Eventually, very slightly late, we were off up the valley towards the afore-mentioned Cango Caves, which are a set of really quite pretty holes in the ground that were found 150 or so years ago by a local farmer. Unfortunately, they were not always looked after in the best ways, with concrete layed down for floors, hooligans breaking off sections of stalactite and stalagmite from some areas and (in an act of breathtaking stupidity) another entrance cut out of the rock during the high tide of apartheid, so that there would be separate entrances for Whites and non-Whites. This extra entryway started drying out the caves, changing the climate therein irrevocably. In terms of the actual sights therein, the Caves were pretty but not spectacular - not a patch on the Postojna caves in Slovenia, for example. There was also some dodgy lighting, particularly the red lighting for a rock formation christened "Neville the Cave Devil" (alongside some blue lighting for "the wings of an angel" and "the family bible" in the "Heaven and Hell cave" - and no, I'm not making this up!). We only did the Standard Tour, which took in most of the more easily accessible sections. There's also an Adventure Tour, which goes down into some of the deeper, tighter parts of the cave, but given my mild claustrophobia I figured taking in sections such as "the letterbox" would not be the best of plans.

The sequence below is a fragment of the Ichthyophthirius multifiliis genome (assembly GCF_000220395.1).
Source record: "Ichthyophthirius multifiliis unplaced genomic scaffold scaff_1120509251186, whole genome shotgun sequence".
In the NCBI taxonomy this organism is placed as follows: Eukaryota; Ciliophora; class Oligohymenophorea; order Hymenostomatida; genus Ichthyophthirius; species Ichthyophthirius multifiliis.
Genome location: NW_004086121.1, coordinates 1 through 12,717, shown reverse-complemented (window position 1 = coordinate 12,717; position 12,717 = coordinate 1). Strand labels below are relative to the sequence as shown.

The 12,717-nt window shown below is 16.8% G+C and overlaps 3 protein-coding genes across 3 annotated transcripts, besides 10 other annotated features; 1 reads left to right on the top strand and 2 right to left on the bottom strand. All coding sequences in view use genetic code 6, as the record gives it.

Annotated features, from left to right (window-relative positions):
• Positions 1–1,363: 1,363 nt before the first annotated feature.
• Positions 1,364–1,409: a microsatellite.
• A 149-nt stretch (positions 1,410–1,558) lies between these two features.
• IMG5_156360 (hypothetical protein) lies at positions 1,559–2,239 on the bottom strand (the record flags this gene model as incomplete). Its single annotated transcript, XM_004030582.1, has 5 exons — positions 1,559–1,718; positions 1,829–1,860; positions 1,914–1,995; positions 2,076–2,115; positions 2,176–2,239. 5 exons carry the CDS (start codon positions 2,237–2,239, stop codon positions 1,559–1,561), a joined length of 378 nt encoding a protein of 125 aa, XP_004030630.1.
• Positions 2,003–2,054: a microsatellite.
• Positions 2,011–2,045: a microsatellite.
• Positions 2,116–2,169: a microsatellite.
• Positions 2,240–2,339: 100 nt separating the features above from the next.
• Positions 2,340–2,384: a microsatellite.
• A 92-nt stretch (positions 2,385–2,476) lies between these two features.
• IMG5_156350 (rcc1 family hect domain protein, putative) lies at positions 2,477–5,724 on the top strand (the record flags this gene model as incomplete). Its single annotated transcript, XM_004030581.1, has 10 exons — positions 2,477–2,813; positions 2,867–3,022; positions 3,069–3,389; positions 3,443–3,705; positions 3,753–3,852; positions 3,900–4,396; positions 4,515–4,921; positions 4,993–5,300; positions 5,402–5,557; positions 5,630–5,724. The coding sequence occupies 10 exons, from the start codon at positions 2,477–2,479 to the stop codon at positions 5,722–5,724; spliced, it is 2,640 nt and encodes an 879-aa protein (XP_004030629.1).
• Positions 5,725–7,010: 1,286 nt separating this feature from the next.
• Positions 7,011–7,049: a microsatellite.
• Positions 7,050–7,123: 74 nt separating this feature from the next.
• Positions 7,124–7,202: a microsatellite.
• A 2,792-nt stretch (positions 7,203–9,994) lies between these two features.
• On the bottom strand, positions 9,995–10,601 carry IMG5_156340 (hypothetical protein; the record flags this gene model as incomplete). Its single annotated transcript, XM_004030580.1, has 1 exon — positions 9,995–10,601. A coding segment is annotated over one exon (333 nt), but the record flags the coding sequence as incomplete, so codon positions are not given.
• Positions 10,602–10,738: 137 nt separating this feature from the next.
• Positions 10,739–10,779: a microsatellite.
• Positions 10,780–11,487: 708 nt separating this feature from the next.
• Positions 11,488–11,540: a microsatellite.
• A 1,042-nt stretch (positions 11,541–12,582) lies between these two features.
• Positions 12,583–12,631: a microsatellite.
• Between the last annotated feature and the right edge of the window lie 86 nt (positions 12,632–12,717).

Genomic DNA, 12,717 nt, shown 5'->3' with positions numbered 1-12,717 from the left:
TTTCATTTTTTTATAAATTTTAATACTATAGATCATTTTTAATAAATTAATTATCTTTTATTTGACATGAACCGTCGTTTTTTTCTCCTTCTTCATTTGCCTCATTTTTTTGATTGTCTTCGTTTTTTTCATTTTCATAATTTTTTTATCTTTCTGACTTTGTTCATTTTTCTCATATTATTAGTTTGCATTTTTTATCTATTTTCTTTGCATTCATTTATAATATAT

After finishing our hour-long tour, it was back in Moses' minibus to go down to one of the Ostrich Show Farms. There, we were informed about the wonders of Ostrich feathers, Ostrich leather, Ostrich eggs and Ostrich meat, before getting the chance to see some of the big, frighteningly dumb birds face-to-beak, walk through one of their nests on the leftover eggshells (which I can reliably report are more than strong enough to bear my weight) and then to sit on one of the beasts. Unfortunately, due to my larger-than-average size, I would not have an opportunity to ride on; the maximum weight for doing so was 75kg, and I haven't weighed anything like that for nigh-on 15 years now! However, with the ostrich standing restrained in a wooden stall, it was possible to sit on it. So I did. Very strange feeling, especially as you need to hold the neck "like a joystick" (albeit an exceedingly flexible one).